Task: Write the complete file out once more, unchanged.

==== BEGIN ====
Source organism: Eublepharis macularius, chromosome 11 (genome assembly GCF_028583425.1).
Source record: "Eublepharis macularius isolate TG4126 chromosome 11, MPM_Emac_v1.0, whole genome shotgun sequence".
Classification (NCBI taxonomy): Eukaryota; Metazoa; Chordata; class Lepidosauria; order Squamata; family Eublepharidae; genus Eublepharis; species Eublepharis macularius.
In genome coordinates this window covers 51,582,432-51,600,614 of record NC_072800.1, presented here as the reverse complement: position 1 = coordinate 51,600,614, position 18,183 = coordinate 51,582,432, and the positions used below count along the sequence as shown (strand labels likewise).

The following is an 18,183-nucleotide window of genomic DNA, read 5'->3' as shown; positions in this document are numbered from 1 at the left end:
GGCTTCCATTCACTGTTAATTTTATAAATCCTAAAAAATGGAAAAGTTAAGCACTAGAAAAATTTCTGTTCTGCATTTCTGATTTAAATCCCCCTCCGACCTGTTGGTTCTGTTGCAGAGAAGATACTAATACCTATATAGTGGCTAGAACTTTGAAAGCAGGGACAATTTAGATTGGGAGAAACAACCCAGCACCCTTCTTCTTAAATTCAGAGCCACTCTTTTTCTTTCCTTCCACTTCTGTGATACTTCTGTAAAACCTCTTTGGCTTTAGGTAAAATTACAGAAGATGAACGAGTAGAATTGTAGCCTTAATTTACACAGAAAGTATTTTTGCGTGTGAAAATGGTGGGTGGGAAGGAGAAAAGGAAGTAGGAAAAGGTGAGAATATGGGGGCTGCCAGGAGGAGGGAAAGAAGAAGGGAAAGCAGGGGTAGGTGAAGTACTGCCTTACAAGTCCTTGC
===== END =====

Source organism: Eublepharis macularius, chromosome 11 (genome assembly GCF_028583425.1).
Source record: "Eublepharis macularius isolate TG4126 chromosome 11, MPM_Emac_v1.0, whole genome shotgun sequence".
Classification (NCBI taxonomy): Eukaryota; Metazoa; Chordata; class Lepidosauria; order Squamata; family Eublepharidae; genus Eublepharis; species Eublepharis macularius.
In genome coordinates this window covers 51,582,432-51,600,614 of record NC_072800.1, presented here as the reverse complement: position 1 = coordinate 51,600,614, position 18,183 = coordinate 51,582,432, and the positions used below count along the sequence as shown (strand labels likewise).

The following is an 18,183-nucleotide window of genomic DNA, read 5'->3' as shown; positions in this document are numbered from 1 at the left end:
GGCTTCCATTCACTGTTAATTTTATAAATCCTAAAAAATGGAAAAGTTAAGCACTAGAAAAATTTCTGTTCTGCATTTCTGATTTAAATCCCCCTCCGACCTGTTGGTTCTGTTGCAGAGAAGATACTAATACCTATATAGTGGCTAGAACTTTGAAAGCAGGGACAATTTAGATTGGGAGAAACAACCCAGCACCCTTCTTCTTAAATTCAGAGCCACTCTTTTTCTTTCCTTCCACTTCTGTGATACTTCTGTAAAACCTCTTTGGCTTTAGGTAAAATTACAGAAGATGAACGAGTAGAATTGTAGCCTTAATTTACACAGAAAGTATTTTTGCGTGTGAAAATGGTGGGTGGGAAGGAGAAAAGGAAGTAGGAAAAGGTGAGAATATGGGGGCTGCCAGGAGGAGGGAAAGAAGAAGGGAAAGCAGGGGTAGGTGAAGTACTGCCTTACAAGTCCTTGC